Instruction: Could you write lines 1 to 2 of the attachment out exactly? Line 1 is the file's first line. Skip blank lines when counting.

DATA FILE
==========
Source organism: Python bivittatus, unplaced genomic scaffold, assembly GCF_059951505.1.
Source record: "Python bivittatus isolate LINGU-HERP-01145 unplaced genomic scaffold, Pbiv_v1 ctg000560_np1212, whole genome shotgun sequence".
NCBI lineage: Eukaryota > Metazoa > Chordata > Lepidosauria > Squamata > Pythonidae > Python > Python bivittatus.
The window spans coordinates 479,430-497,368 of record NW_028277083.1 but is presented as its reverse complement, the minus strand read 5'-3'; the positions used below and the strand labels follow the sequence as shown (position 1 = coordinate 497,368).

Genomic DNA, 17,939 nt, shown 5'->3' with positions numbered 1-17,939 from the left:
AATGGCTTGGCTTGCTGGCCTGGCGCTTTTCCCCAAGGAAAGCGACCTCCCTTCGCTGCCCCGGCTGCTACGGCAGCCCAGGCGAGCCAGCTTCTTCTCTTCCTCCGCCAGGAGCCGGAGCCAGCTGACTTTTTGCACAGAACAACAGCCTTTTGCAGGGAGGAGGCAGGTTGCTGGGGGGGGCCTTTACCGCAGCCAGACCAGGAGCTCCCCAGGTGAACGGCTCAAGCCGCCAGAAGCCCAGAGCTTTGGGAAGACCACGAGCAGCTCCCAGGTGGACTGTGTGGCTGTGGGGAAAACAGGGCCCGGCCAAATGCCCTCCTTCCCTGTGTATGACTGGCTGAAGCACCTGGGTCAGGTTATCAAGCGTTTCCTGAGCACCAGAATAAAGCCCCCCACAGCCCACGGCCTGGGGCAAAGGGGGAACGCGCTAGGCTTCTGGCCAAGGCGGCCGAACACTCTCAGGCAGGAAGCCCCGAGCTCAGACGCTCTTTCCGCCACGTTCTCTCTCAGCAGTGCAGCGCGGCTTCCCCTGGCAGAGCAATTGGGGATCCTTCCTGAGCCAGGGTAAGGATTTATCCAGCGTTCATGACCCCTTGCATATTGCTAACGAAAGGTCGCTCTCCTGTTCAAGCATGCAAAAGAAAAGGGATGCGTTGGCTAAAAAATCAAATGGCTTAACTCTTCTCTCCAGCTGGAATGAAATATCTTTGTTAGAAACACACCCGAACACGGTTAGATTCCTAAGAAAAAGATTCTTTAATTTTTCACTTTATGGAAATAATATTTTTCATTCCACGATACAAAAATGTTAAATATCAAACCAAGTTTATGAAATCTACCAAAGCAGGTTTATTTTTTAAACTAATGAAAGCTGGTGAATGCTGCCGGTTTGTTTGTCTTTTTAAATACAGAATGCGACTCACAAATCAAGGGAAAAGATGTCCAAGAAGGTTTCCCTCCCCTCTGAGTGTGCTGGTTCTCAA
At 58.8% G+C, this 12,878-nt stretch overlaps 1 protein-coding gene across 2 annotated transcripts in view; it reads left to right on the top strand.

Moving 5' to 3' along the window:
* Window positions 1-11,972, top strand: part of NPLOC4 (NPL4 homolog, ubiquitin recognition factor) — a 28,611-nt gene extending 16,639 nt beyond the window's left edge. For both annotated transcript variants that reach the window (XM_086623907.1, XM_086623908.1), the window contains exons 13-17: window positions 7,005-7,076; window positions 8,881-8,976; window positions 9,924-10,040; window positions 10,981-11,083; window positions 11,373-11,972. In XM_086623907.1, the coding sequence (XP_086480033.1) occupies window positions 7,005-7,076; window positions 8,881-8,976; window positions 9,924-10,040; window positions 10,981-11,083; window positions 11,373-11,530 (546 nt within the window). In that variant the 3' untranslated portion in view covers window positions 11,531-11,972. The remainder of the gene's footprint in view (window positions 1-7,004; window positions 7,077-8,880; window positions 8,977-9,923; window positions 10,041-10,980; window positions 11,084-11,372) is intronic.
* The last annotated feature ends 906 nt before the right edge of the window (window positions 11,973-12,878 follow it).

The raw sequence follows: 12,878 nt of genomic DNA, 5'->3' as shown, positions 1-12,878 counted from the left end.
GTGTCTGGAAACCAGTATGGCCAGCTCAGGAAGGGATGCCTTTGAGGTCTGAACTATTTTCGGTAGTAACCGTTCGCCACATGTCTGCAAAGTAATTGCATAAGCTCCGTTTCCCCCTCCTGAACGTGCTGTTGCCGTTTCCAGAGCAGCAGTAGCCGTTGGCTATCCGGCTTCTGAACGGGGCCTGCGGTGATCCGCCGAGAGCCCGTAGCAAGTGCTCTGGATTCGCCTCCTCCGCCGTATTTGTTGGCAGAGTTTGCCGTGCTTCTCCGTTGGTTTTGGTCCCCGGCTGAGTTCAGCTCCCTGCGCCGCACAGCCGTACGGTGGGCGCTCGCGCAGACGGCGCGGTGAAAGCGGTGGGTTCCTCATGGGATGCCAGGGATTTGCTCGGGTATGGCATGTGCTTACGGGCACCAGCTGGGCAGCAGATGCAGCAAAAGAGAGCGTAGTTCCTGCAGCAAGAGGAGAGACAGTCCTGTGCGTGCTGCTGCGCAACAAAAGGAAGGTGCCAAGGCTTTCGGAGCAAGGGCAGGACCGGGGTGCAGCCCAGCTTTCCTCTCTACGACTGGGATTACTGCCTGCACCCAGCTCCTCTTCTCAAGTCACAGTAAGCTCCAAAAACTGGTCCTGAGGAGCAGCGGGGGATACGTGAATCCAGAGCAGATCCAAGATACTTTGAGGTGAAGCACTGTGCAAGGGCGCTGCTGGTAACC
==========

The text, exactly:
Source organism: Python bivittatus, unplaced genomic scaffold, assembly GCF_059951505.1.
Source record: "Python bivittatus isolate LINGU-HERP-01145 unplaced genomic scaffold, Pbiv_v1 ctg000560_np1212, whole genome shotgun sequence".